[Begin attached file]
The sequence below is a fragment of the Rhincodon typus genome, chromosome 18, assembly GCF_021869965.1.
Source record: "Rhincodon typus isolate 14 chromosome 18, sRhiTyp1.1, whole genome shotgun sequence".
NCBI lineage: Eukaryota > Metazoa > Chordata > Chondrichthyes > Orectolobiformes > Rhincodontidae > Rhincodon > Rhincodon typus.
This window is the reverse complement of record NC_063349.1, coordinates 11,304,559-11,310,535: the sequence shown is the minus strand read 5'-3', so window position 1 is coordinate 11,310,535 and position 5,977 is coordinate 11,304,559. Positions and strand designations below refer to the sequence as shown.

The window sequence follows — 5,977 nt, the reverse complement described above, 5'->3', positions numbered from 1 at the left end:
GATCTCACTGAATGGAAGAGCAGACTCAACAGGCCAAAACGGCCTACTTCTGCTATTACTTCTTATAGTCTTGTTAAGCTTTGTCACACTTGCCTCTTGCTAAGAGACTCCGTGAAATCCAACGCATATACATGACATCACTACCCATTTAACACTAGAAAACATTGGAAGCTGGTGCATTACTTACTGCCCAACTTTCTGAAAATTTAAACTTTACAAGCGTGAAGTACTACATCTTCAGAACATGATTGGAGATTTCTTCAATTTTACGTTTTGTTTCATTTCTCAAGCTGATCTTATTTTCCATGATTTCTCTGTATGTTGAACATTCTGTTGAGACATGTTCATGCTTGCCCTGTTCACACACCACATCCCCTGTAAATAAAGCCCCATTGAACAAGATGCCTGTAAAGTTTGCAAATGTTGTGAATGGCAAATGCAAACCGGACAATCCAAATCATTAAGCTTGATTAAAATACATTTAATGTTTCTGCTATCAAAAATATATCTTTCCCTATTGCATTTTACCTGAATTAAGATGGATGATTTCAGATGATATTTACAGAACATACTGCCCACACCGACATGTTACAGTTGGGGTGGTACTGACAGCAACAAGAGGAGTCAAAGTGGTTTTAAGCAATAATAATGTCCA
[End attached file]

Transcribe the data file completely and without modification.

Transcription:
The sequence below is a fragment of the Rhincodon typus genome, chromosome 18, assembly GCF_021869965.1.
Source record: "Rhincodon typus isolate 14 chromosome 18, sRhiTyp1.1, whole genome shotgun sequence".
NCBI lineage: Eukaryota > Metazoa > Chordata > Chondrichthyes > Orectolobiformes > Rhincodontidae > Rhincodon > Rhincodon typus.
This window is the reverse complement of record NC_063349.1, coordinates 11,304,559-11,310,535: the sequence shown is the minus strand read 5'-3', so window position 1 is coordinate 11,310,535 and position 5,977 is coordinate 11,304,559. Positions and strand designations below refer to the sequence as shown.

The window sequence follows — 5,977 nt, the reverse complement described above, 5'->3', positions numbered from 1 at the left end:
GATCTCACTGAATGGAAGAGCAGACTCAACAGGCCAAAACGGCCTACTTCTGCTATTACTTCTTATAGTCTTGTTAAGCTTTGTCACACTTGCCTCTTGCTAAGAGACTCCGTGAAATCCAACGCATATACATGACATCACTACCCATTTAACACTAGAAAACATTGGAAGCTGGTGCATTACTTACTGCCCAACTTTCTGAAAATTTAAACTTTACAAGCGTGAAGTACTACATCTTCAGAACATGATTGGAGATTTCTTCAATTTTACGTTTTGTTTCATTTCTCAAGCTGATCTTATTTTCCATGATTTCTCTGTATGTTGAACATTCTGTTGAGACATGTTCATGCTTGCCCTGTTCACACACCACATCCCCTGTAAATAAAGCCCCATTGAACAAGATGCCTGTAAAGTTTGCAAATGTTGTGAATGGCAAATGCAAACCGGACAATCCAAATCATTAAGCTTGATTAAAATACATTTAATGTTTCTGCTATCAAAAATATATCTTTCCCTATTGCATTTTACCTGAATTAAGATGGATGATTTCAGATGATATTTACAGAACATACTGCCCACACCGACATGTTACAGTTGGGGTGGTACTGACAGCAACAAGAGGAGTCAAAGTGGTTTTAAGCAATAATAATGTCCA